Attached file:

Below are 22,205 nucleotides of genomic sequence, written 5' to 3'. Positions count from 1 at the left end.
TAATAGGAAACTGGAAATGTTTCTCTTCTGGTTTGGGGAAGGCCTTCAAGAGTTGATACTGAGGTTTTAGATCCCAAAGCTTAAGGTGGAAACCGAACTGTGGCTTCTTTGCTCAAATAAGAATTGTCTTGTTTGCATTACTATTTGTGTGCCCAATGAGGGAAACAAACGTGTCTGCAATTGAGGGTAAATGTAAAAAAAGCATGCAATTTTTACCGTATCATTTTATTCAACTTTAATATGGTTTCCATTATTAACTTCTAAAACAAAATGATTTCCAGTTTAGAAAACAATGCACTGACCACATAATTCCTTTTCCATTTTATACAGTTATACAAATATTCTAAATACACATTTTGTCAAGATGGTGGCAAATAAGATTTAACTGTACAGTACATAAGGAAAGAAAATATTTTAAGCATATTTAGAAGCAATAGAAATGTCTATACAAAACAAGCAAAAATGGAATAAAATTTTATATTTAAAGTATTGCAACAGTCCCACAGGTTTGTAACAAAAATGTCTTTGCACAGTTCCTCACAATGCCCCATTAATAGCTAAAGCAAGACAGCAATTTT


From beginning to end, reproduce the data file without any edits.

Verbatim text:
Below are 22,205 nucleotides of genomic sequence, written 5' to 3'. Positions count from 1 at the left end.
TAATAGGAAACTGGAAATGTTTCTCTTCTGGTTTGGGGAAGGCCTTCAAGAGTTGATACTGAGGTTTTAGATCCCAAAGCTTAAGGTGGAAACCGAACTGTGGCTTCTTTGCTCAAATAAGAATTGTCTTGTTTGCATTACTATTTGTGTGCCCAATGAGGGAAACAAACGTGTCTGCAATTGAGGGTAAATGTAAAAAAAGCATGCAATTTTTACCGTATCATTTTATTCAACTTTAATATGGTTTCCATTATTAACTTCTAAAACAAAATGATTTCCAGTTTAGAAAACAATGCACTGACCACATAATTCCTTTTCCATTTTATACAGTTATACAAATATTCTAAATACACATTTTGTCAAGATGGTGGCAAATAAGATTTAACTGTACAGTACATAAGGAAAGAAAATATTTTAAGCATATTTAGAAGCAATAGAAATGTCTATACAAAACAAGCAAAAATGGAATAAAATTTTATATTTAAAGTATTGCAACAGTCCCACAGGTTTGTAACAAAAATGTCTTTGCACAGTTCCTCACAATGCCCCATTAATAGCTAAAGCAAGACAGCAATTTT